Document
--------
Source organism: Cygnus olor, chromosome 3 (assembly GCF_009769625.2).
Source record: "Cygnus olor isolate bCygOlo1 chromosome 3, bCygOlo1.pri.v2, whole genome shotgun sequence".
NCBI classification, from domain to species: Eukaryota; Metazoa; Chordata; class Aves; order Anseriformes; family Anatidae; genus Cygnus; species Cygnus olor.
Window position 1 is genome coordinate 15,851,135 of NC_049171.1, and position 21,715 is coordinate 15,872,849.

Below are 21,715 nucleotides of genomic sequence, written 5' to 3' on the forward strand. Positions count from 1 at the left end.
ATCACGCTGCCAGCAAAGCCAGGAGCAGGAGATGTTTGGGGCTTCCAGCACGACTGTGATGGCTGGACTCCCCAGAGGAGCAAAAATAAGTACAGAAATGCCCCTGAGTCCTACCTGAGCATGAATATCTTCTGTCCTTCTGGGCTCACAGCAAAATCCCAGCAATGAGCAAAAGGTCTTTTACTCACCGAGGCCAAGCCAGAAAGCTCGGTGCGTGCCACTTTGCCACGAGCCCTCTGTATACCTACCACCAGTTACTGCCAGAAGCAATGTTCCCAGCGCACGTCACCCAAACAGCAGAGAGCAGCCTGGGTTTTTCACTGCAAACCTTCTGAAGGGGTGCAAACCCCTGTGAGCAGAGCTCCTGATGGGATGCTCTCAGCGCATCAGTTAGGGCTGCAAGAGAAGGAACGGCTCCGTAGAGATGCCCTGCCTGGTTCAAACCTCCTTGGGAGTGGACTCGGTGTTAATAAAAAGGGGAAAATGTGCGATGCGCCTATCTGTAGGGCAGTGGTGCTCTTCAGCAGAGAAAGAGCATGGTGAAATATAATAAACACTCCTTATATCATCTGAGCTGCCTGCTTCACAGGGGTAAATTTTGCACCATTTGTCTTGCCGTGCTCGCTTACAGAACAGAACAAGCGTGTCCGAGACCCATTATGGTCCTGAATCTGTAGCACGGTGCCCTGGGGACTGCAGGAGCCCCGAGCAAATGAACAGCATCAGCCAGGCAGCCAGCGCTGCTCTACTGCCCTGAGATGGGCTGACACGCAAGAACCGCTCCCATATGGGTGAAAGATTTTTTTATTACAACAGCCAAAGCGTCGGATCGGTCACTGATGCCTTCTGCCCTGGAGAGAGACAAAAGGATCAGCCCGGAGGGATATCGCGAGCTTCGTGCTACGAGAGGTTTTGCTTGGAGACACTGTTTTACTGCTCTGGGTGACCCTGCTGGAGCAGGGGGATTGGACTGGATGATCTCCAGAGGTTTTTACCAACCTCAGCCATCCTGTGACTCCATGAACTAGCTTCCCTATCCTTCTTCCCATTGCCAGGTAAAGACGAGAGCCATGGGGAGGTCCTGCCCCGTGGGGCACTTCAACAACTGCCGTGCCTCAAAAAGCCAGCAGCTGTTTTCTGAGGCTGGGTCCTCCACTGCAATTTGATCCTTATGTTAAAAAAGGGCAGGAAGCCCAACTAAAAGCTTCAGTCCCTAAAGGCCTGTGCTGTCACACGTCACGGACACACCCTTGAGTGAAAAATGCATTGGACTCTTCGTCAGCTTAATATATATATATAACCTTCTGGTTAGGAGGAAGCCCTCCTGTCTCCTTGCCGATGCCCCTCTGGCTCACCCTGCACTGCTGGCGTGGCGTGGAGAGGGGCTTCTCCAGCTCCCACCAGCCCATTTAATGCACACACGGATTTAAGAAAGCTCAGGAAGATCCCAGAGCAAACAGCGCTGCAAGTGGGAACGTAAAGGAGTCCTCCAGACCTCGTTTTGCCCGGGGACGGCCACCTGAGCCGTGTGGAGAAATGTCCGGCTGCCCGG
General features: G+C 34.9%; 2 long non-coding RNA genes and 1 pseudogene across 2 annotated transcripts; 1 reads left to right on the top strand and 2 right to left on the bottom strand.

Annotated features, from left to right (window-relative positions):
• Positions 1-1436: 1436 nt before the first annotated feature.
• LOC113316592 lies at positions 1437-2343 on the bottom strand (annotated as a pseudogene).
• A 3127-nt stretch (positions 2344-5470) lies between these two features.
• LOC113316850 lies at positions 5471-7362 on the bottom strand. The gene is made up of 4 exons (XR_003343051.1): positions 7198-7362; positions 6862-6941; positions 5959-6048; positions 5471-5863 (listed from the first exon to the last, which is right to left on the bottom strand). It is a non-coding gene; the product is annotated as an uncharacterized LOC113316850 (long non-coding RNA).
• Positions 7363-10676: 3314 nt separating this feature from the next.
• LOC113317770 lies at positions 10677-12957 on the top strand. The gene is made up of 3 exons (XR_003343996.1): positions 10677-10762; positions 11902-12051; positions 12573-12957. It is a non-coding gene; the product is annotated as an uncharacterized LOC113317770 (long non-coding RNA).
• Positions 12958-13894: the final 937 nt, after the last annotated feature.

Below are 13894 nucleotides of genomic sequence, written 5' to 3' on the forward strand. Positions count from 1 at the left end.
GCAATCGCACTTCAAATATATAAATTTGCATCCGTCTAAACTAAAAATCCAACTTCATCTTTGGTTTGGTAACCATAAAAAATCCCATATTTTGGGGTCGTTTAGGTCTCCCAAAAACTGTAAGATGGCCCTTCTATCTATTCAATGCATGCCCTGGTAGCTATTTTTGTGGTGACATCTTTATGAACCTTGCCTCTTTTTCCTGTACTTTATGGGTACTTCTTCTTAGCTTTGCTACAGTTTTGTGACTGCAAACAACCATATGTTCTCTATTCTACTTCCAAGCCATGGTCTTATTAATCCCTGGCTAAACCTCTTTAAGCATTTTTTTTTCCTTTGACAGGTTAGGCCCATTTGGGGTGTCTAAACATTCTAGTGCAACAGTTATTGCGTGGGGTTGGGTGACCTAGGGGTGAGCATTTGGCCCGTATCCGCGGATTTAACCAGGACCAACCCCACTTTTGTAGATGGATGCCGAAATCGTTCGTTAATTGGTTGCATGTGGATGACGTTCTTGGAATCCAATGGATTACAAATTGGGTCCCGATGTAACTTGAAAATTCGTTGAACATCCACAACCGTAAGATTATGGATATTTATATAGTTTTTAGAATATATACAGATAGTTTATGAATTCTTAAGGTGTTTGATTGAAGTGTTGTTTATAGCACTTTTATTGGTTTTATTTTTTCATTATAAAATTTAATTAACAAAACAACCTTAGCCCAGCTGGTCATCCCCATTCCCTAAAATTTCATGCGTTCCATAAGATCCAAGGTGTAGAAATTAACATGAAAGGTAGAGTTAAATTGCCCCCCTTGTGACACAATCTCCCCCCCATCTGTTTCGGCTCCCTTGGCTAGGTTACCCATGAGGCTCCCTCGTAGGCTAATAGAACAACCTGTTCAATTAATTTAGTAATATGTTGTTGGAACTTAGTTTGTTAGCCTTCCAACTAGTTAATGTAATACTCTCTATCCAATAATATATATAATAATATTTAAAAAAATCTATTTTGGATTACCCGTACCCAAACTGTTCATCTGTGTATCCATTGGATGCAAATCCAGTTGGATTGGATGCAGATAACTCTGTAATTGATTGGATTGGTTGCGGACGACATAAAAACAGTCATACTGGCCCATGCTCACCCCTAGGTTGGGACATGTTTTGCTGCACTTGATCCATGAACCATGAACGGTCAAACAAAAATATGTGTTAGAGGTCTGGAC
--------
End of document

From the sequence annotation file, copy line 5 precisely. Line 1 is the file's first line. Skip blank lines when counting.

Below are 21,715 nucleotides of genomic sequence, written 5' to 3' on the forward strand. Positions count from 1 at the left end.